What's The Protein Hype All About?

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You can buy everything protein these days; protein Weetabix, protein popcorn, protein chocolate bars, it’s all got a bit out of hand. So what’s this all about? Let’s start by looking at what protein actually is and why our bodies need it.

Protein is one of the essential nutrients that our bodies need alongside fats, carbohydrates, minerals, vitamins and water. Protein is responsible for the repair and structure of body tissues and is the major structural component of cells in the body. We break protein down into amino acids, and nine of the 20 amino acids that our body needs, must be provided through what we eat as our body can’t make them itself. Due to this importance, our diet needs to include an intake of a recommended 0.8 grams of protein per kilogram of body weight.

So if you weigh 11 stone, that’s around 69kg which means you should have 55.2 grams of protein each day, unless you’re doing intense exercise where you might need more. There are around 13 grams of protein in an egg, 31 grams in a chicken breast and 27 grams in a tin of tuna. It’s not difficult to make up the amount of protein you need, while avoiding products like protein chocolate.

Now, Weetabix protein contains a generous 7.6 grams of protein per 40g serving meaning you get a great start to your day without having to actually cook anything. This is where protein products come in so handy, they are fast and effective ways to give our bodies the protein they need, without having to cook chicken or boil an egg.

However, there are circumstances where you might want to up your daily dose of protein and these include when you’re on the mend, and when you want to build muscle and lose fat.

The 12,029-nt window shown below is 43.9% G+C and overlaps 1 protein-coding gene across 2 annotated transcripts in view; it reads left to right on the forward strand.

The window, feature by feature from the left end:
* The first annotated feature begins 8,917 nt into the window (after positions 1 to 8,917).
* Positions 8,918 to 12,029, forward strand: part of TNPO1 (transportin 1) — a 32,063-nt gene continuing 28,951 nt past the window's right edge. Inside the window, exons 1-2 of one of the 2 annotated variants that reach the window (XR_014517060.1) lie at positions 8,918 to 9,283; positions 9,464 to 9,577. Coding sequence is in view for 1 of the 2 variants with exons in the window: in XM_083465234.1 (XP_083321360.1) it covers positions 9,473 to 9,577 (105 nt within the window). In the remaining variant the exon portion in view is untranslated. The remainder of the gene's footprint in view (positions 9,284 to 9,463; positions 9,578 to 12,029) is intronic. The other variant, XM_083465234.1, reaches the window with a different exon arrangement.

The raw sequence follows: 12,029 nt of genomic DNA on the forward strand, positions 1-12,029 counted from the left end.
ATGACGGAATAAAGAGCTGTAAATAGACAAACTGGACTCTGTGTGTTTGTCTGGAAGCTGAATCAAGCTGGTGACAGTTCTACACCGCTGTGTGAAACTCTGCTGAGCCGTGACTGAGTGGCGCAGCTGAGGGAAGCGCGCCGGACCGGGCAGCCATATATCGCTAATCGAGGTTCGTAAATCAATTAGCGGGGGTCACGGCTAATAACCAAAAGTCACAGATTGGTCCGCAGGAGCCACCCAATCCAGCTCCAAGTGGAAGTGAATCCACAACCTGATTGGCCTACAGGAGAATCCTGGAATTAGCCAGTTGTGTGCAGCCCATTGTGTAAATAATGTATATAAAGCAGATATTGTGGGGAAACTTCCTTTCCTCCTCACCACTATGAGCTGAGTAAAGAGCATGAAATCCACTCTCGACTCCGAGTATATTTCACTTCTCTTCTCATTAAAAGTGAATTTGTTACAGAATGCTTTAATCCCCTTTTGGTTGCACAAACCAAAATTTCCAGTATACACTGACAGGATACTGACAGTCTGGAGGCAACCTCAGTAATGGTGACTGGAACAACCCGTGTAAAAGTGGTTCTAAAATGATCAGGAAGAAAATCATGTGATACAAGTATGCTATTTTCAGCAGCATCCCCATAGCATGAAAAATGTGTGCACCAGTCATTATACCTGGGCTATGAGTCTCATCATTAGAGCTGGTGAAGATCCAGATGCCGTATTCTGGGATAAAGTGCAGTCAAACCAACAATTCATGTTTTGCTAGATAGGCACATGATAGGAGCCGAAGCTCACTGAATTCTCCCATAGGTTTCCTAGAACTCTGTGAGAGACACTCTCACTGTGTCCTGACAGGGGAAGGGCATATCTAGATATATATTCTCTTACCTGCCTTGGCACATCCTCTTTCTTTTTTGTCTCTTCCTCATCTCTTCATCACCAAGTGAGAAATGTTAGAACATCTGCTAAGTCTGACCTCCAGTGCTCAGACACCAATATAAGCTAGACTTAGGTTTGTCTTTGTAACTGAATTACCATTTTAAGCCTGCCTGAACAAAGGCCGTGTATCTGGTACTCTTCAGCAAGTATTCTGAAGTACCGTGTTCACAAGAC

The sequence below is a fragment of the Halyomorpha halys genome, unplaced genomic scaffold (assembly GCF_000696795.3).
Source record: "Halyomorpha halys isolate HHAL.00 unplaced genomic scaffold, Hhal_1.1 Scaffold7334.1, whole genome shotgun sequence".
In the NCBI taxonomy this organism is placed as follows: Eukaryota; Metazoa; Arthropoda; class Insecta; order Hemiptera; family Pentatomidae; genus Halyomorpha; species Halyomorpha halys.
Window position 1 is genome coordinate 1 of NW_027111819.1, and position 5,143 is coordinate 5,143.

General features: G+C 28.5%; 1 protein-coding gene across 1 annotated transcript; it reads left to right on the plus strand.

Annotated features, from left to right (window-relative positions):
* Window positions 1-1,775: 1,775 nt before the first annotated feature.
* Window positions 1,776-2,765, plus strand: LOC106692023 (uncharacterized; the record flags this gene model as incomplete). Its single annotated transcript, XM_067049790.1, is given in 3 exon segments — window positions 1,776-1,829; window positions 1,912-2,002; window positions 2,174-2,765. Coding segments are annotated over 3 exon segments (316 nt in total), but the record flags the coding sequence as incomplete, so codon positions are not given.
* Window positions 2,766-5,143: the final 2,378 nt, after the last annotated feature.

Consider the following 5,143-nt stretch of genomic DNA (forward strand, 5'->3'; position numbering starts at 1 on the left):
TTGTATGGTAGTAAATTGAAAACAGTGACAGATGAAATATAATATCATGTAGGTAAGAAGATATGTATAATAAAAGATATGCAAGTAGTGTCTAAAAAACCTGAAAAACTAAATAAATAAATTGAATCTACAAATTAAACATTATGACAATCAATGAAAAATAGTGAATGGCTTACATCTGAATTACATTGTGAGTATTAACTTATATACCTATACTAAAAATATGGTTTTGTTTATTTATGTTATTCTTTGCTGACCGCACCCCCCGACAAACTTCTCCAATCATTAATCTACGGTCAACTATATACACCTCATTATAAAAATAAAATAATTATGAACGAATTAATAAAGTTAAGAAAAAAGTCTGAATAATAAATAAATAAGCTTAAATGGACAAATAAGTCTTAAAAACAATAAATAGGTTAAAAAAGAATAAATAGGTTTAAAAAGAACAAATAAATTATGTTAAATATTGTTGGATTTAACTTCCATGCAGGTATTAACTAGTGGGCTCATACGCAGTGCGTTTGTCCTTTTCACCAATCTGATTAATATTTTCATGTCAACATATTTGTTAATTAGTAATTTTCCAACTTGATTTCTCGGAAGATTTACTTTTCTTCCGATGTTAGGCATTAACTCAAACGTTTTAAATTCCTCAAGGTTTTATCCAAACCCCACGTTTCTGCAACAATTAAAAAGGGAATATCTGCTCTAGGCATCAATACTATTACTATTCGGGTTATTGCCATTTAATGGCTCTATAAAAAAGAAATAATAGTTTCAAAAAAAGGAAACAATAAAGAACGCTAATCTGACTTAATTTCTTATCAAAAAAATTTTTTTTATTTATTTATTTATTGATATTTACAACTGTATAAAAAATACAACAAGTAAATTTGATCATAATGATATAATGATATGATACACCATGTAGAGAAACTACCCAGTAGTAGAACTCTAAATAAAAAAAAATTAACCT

PROTEIN AND BUILDING MUSCLE

If you’re looking to bulk up, you may want to increase your protein intake slightly to aid your muscles in their recovery, and provide the amino acids to create more cells, therefore more muscle. It is recommended that instead of increasing the amount of protein you consume over your three main meals, you have several smaller meals throughout the day, to allow your body to absorb the key nutrients.

Another popular option for getting all of the protein you need is by taking a whey protein supplement. Whey is a by-product of making milk, but recent studies have shown it has many health benefits. Whey contains the 9 essential amino acids that we need making it a complete protein. According to Medical News Today, the possible benefits of taking whey protein include weight loss, lowering cholesterol, and can promote the growth of lean tissue mass.

PROTEIN AND RECOVERY

 Protein can also aid the recovery of illnesses and broken bones. Caroline Jordan, a fitness instructor, frustratingly fractured her Sesamoid bone and to aid her recovery, looked to her diet.  Caroline says, “Following an anti-inflammatory, high quality, nutrient rich diet is a powerful way to support your body in recovering from a bone break, fracture, or injury.” She goes on to explain the importance of Vitamin D, Calcium, Magnesium, Vitamin C and Protein. “Getting enough protein is always important, but especially when you are healing from an injury,” says Caroline. “Bone is made of living protein upon which mineral crystals are implanted. By volume, about 50% of bone is protein. When a bone fracture takes place, the body starts collecting protein building blocks to create new bone.” This means you need to supply your body with plenty of protein to ensure your body has enough fuel to repair and restore.

If you're looking for more ways to improve your general health and wellbeing, keep an eye on our Live Healthy blog for the latest news and some top tips. 

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About the author

Georgie Fenn, is our brilliant Content Marketing Executive here at General & Medical